When Palm released the Pre earlier this year, the company cleverly spoofed Apple’s unique USB identifier to fool iTunes into thinking the Pre was an Apple device, allowing it to sync songs and playlists. It was a sneaky but daring move for Palm, ensuring the Pre was compatible with the market-leading music software.
But Apple repeatedly disabled the hack with a series of iTunes updates, so Palm sent a letter to the USB Implementers Forum, an industry group that oversees the USB standard, claiming Apple is “hampering competition.”
But in a response to Apple and Palm on Tuesday, the group sided with Apple, saying Palm’s spoofing of Apple’s ID likely violates USB-IF policy.
I’ll admit to it — I used and loved Internet Tethering on my iPhone with the help of the ridiculously simple hack found at Benm.at. But I also love to keep current, so I updated to iPhone OS 3.1 on day one (though I’m now wondering why, a topic for another day). Unlike some reports, my tethering menu survived the transition, but my Visual Voicemail went down in the process.
And after two weeks of living with this situation, I ultimately decided I was happier with the VVM than I was with tethering. In the same boat? It’s really easy to get things back to normal. Just go into your iPhone’s Settings, then General, Network, Profile, and remove the AT&T profile that enabled tethering. Voila! You’ll have any missing visual voicemail back on your phone in a second.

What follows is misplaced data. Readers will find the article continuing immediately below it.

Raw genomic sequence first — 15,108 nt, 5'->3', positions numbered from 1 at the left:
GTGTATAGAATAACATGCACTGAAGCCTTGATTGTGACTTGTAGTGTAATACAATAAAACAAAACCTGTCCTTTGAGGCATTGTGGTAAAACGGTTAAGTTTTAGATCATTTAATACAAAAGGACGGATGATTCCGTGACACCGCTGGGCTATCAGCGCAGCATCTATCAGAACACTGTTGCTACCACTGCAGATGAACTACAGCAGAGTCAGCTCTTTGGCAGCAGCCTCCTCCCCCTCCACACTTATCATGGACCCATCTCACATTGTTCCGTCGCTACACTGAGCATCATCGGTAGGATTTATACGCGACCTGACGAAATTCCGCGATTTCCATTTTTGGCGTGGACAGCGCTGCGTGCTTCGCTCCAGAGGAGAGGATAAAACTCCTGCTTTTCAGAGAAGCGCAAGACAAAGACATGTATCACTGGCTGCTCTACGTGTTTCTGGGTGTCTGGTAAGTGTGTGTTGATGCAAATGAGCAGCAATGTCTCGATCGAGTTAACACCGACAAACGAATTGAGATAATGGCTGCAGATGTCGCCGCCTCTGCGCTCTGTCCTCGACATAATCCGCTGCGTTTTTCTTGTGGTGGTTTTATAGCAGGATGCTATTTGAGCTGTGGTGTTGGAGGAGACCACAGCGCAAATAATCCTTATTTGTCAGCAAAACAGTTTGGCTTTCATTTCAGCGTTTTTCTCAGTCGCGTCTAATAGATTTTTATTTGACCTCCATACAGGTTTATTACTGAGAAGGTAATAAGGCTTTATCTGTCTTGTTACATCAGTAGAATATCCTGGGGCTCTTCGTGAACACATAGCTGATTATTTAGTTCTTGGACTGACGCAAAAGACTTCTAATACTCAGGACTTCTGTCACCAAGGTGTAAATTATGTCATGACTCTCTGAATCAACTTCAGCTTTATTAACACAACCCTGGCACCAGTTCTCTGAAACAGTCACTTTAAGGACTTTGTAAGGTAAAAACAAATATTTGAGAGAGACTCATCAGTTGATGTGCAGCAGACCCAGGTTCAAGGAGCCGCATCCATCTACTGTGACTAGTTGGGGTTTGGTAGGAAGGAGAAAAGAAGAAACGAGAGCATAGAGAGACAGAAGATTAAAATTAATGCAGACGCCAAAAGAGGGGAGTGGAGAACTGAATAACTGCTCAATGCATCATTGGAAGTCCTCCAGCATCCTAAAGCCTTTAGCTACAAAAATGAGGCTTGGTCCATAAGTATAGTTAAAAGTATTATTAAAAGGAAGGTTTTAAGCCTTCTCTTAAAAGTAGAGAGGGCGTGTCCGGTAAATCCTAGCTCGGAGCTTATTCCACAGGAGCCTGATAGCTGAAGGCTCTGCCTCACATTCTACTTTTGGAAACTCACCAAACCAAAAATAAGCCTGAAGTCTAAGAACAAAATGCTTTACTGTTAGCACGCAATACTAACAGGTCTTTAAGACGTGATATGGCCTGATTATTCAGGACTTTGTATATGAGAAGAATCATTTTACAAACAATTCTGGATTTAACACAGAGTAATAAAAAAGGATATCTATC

The one downside — and it is a big downside — is that tethering is a goner as soon as you sync your phone. Sure would be nice if AT&T would go ahead and release an official solution, huh?
For just $35, a professional hardware called Reid will swap out your MacBook Pro’s optical drive for a super-speedy SSD drive.
Why would you want to do this? Because the SSD drive is an unbelievable 7x faster than a traditional hard drive, even a fast one. Use it as your boot disk, and the OS will fly. Store your movies and pron on the regular hard drive, which remains intact.
Reid already has this two-drive setup running on his new MacBook Pro. Reid took out the optical drive, which opened up a spare SATA interface. Apple doesn’t use standard SATA connectors, so Reid had to make his own by chaining together a couple of adapters from Fry’s and Amazon. It’s not pretty, but it works.
Reid is using the SSD as his boot disk and discovered that it runs an incredible 7x faster than his already fast 7200 rpm hard drive (which he’d upgraded also).
It cost about $300. “So, FOR LESS THAN APPLE CHARGES for the single 128GB SSD upgrade (which really is a POS, if you ask me), I got 280GB of reliable hard disk space. FmyWarranty!” he writes on his blog.
He’s now offering to sell the adapter for $30 apiece (plus free shipping). Or he will perform the upgrade himself for $35 (he’s a pr0). The customer supplies the parts. An 80GB SSD runs about $200.
“Just send me a heads up, a check, a second sata drive*, and your MacBook Pro (with a tracking #, PLEASE) and I’ll return the computer to you a day after it arrives (UPS $14.00).”